Director Fritz Lang’s 1956 RKO film noir thriller stars Dana Andrews and Joan Fontaine in a story about a writer’s plan to expose a corrupt district attorney and campaign for an end to capital punishment that takes an unexpected turn.
Andrews stars as writer Tom Garrett, a newspaper investigative reporter on leave to work on his second novel. With Tom suffering from writer’s block, his publisher Austin Spencer (Sidney Blackmer) suggests he write a non-fiction book on capital punishment.
They believe the corrupt state District Attorney Roy Thompson (Philip Bourneuf) is manipulating juries into bringing wrongful guilty verdicts, leading innocent people to die.
So, after seeing a man’s execution, Tom conspires with Spencer (Sidney Blackmer) to expose the weaknesses of the judicial system, especially how fallible circumstantial evidence can be.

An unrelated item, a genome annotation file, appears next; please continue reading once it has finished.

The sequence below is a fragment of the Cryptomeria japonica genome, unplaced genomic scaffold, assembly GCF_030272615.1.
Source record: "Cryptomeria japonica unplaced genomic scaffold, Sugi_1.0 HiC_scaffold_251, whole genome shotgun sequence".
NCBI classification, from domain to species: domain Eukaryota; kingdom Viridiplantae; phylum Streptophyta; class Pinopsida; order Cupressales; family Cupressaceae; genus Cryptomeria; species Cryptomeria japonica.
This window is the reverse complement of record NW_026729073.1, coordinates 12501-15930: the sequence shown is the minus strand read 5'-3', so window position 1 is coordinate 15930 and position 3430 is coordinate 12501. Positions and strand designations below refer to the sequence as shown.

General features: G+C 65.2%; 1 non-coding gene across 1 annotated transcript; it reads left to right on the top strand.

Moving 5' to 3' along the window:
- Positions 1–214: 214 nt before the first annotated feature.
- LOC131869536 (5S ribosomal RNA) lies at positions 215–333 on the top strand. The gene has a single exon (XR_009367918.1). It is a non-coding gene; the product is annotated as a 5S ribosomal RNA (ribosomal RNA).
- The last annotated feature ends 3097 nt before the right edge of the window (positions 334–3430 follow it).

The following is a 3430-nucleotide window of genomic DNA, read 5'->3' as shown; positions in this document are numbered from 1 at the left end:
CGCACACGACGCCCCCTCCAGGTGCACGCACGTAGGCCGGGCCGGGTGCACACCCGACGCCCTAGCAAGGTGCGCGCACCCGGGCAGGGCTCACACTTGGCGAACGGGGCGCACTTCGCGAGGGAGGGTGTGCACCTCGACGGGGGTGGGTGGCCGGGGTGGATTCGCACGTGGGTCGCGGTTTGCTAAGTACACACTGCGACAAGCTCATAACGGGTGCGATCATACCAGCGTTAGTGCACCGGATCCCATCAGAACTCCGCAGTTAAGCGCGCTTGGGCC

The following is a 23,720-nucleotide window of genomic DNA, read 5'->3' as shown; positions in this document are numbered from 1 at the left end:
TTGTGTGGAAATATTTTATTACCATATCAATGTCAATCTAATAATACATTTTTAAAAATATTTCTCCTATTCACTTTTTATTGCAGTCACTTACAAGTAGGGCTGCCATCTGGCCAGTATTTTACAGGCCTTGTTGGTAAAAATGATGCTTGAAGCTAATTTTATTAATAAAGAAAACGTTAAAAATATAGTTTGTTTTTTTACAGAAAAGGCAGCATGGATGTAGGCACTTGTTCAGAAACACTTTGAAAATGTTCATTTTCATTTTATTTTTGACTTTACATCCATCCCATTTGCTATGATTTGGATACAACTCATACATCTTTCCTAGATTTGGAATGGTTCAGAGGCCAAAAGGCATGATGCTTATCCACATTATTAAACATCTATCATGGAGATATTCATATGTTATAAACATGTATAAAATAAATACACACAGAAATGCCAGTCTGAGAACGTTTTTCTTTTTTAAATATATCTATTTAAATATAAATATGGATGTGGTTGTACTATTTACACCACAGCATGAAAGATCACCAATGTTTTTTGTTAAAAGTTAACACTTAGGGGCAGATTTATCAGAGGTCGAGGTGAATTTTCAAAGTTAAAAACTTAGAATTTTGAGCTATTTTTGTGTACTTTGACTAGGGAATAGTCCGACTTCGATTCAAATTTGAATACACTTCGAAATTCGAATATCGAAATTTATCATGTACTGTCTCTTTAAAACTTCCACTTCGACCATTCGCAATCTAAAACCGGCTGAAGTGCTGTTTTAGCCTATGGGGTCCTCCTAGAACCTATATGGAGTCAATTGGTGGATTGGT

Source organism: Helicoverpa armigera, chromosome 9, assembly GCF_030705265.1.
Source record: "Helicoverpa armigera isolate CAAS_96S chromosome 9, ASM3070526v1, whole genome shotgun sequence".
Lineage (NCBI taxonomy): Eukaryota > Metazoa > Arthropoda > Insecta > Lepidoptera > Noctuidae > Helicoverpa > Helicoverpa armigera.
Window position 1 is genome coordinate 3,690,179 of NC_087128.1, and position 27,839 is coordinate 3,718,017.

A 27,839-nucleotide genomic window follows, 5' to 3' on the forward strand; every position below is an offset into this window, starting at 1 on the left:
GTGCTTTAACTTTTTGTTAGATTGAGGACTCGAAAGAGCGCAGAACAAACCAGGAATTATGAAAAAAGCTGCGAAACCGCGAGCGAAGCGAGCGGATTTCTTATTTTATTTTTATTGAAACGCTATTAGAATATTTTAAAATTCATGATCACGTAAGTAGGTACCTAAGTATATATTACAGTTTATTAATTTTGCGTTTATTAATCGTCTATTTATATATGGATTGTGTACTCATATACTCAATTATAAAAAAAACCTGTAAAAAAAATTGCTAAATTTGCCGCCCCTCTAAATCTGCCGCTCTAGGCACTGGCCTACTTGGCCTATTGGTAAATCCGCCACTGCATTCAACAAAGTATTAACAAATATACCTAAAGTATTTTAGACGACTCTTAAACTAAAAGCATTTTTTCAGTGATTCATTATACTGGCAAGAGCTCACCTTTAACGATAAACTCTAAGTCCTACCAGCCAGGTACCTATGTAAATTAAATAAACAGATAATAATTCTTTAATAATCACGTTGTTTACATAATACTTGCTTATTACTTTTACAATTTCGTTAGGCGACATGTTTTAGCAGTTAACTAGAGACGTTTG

So Andrews confesses to a woman’s murder that he didn’t commit, telling no one about the plan. Then, when his alibi inevitably goes wrong and his future father in law Spencer is killed in a road smash, it is left to his fiancée Susan Spencer (Joan Fontaine) to try to prove his innocence.
Perhaps Douglas Morrow’s screenplay offers an artificial plot that could only happen in the movies, with a final twist that seems very contrived. But Lang tries to convince you it could happen in real life, and explores this dark and clever tale grippingly, and gets to work on tackling a thorough workout of its eternal themes of betrayal, justice and fate.
It is greatly helped by the very good, rock-solid performances, and the excellent black and white cinematography by William Snyder.
Also in the cast are Shepperd Strudwick, Arthur Franz, Edward Binns, Barbara Nicholls, Robin Raymond, William Leicester, Dan Seymour, Rusty Lane, Joyce Taylor, Carleton Young, Trudy Wroe, Joe Kirk, Charles Evans and Wendell Niles.
Sadly, it is Lang’s last American film. Andrews had just starred in Lang’s While the City Sleeps (1956).
It was remade in 2009 by Peter Hyams, with Jesse Metcalfe, Amber Tamblyn and Michael Douglas.
© Derek Winnert 2016 Classic Movie Review 3903
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